Read the whole thing for an assesment of China’s true capabilities.  Even more important is that rich, capitalist nations are much less dangerous than poor, communist nations.  Consider how well China has treated Hong Kong.  Moreover, democracy will not be long in coming to China.

Thanks to Fred Hamden for the pointer.

Is autocracy bad for growth?

Gordon Tullock frequently tells me there is no good economic argument for democracy, if we adjust properly for economic variables such as the absolute state of development.  After all, much of the European miracle occurred under non-democratic conditions, not to mention the golden ages of China or modern Singapore.  But now Kevin Grier and Mike Munger argue from the empirics that democracy is better for economic growth.  In particular:

New dictatorships grow very slowly, and very old dictatorships grow very slowly. But durable dictatorships in the middle years actually grow nearly as fast as democracies. A nonlinear specification fits almost exactly.

It is a tricky question which economic models of autocracy this is consistent with (try your hand at this in the comments).  Here is part of the paper’s abstract:

In this paper we study a large unbalanced annual panel of 134 countries covering the period 1950 – 2003. We show that autocracies grow almost one percentage point slower than non-autocracies, holding constant the effect of regime length on growth…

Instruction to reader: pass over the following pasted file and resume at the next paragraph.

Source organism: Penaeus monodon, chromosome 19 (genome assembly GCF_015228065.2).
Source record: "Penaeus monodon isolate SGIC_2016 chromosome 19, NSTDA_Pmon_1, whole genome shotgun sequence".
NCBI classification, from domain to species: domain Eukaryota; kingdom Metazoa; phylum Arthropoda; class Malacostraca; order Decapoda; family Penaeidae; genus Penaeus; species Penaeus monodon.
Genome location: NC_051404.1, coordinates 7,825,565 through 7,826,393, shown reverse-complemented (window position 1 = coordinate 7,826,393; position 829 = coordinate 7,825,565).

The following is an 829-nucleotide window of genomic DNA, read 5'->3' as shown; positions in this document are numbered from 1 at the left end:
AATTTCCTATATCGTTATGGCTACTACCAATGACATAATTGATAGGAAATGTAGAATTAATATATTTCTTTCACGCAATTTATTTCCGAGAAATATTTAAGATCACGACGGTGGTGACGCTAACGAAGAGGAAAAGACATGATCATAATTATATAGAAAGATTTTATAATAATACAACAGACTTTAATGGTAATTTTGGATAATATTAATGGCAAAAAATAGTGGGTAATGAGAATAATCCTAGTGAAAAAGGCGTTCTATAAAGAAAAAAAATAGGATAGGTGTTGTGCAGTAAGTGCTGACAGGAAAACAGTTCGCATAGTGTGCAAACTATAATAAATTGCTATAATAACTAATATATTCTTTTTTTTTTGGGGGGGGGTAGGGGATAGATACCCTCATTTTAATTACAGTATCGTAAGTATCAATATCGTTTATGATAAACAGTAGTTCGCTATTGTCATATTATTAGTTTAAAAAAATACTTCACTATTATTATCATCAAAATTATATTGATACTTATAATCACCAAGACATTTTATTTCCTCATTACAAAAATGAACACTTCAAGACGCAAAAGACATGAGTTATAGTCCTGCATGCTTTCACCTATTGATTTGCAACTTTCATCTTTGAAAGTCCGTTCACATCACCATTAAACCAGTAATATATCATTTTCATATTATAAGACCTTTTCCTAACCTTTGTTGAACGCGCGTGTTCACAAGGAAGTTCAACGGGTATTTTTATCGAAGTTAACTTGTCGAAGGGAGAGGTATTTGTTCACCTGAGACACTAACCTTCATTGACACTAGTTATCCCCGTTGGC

I usually tell Gordon that the costs of keeping out democracy are prohibitive for most contemporary societies; that alone should tip the balance in favor of democracy.  Sources of economic power and sources of political power have to stand in some sort of equilibrium relationship if stability is to persist.  Singapore is an exception because it is a) very small, b) disciplined by world markets to an extreme degree, and c) its citizens realize that its "democracy" would otherwise collapse into identity politics of the three major ethnic groups; they therefore do not demand so much democracy.

Gordon never agrees.  Here is the paper and further discussion.  More importantly, here is Kevin on stereo equipment and tubes.

The Great State of Northern Virginia

Competitive federalism has many advantages.  Citizens can move to communities that better reflect their preferences for public goods, they can vote with their feet, thereby penalizing poorly performing governments, and they can serve as a salutary example for others by trying out new ideas in governing.